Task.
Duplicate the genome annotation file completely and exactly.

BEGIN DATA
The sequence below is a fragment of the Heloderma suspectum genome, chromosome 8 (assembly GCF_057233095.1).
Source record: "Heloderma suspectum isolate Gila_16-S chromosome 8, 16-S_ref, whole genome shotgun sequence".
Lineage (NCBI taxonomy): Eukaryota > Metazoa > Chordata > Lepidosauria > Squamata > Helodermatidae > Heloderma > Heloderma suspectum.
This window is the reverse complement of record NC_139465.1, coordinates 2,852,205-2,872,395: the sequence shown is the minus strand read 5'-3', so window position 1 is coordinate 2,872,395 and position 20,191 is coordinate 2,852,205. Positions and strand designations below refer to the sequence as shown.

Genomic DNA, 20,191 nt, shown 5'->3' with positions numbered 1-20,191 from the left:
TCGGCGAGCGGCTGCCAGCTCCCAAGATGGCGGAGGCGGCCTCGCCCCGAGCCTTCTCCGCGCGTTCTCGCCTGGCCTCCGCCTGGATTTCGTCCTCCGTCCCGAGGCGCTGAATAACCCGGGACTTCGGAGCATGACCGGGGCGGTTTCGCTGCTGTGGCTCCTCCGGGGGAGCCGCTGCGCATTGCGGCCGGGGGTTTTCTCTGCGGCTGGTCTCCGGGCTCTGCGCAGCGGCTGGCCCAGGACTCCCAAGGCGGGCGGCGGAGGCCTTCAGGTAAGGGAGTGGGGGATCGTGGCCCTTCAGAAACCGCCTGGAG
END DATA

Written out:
The sequence below is a fragment of the Heloderma suspectum genome, chromosome 8 (assembly GCF_057233095.1).
Source record: "Heloderma suspectum isolate Gila_16-S chromosome 8, 16-S_ref, whole genome shotgun sequence".
Lineage (NCBI taxonomy): Eukaryota > Metazoa > Chordata > Lepidosauria > Squamata > Helodermatidae > Heloderma > Heloderma suspectum.
This window is the reverse complement of record NC_139465.1, coordinates 2,852,205-2,872,395: the sequence shown is the minus strand read 5'-3', so window position 1 is coordinate 2,872,395 and position 20,191 is coordinate 2,852,205. Positions and strand designations below refer to the sequence as shown.

Genomic DNA, 20,191 nt, shown 5'->3' with positions numbered 1-20,191 from the left:
TCGGCGAGCGGCTGCCAGCTCCCAAGATGGCGGAGGCGGCCTCGCCCCGAGCCTTCTCCGCGCGTTCTCGCCTGGCCTCCGCCTGGATTTCGTCCTCCGTCCCGAGGCGCTGAATAACCCGGGACTTCGGAGCATGACCGGGGCGGTTTCGCTGCTGTGGCTCCTCCGGGGGAGCCGCTGCGCATTGCGGCCGGGGGTTTTCTCTGCGGCTGGTCTCCGGGCTCTGCGCAGCGGCTGGCCCAGGACTCCCAAGGCGGGCGGCGGAGGCCTTCAGGTAAGGGAGTGGGGGATCGTGGCCCTTCAGAAACCGCCTGGAG